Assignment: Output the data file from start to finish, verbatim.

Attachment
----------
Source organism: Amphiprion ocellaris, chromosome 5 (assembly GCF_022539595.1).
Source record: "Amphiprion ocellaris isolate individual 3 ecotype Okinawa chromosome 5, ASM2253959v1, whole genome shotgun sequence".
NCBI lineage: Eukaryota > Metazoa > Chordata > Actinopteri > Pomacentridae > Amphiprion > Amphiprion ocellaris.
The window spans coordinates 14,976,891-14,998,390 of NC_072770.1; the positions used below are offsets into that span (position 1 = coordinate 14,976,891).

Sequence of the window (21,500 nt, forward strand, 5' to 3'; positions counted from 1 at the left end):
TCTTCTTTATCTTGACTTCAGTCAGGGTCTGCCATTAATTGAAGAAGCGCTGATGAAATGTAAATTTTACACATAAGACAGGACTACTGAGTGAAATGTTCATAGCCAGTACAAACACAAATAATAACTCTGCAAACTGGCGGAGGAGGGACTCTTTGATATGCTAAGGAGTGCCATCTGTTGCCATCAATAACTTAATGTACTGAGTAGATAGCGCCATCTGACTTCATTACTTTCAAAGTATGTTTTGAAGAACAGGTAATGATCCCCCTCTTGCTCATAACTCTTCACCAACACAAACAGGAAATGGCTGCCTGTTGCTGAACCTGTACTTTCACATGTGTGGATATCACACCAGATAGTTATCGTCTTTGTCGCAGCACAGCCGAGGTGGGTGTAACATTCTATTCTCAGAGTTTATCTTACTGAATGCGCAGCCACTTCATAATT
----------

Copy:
Source organism: Amphiprion ocellaris, chromosome 5 (assembly GCF_022539595.1).
Source record: "Amphiprion ocellaris isolate individual 3 ecotype Okinawa chromosome 5, ASM2253959v1, whole genome shotgun sequence".
NCBI lineage: Eukaryota > Metazoa > Chordata > Actinopteri > Pomacentridae > Amphiprion > Amphiprion ocellaris.
The window spans coordinates 14,976,891-14,998,390 of NC_072770.1; the positions used below are offsets into that span (position 1 = coordinate 14,976,891).

Sequence of the window (21,500 nt, forward strand, 5' to 3'; positions counted from 1 at the left end):
TCTTCTTTATCTTGACTTCAGTCAGGGTCTGCCATTAATTGAAGAAGCGCTGATGAAATGTAAATTTTACACATAAGACAGGACTACTGAGTGAAATGTTCATAGCCAGTACAAACACAAATAATAACTCTGCAAACTGGCGGAGGAGGGACTCTTTGATATGCTAAGGAGTGCCATCTGTTGCCATCAATAACTTAATGTACTGAGTAGATAGCGCCATCTGACTTCATTACTTTCAAAGTATGTTTTGAAGAACAGGTAATGATCCCCCTCTTGCTCATAACTCTTCACCAACACAAACAGGAAATGGCTGCCTGTTGCTGAACCTGTACTTTCACATGTGTGGATATCACACCAGATAGTTATCGTCTTTGTCGCAGCACAGCCGAGGTGGGTGTAACATTCTATTCTCAGAGTTTATCTTACTGAATGCGCAGCCACTTCATAATT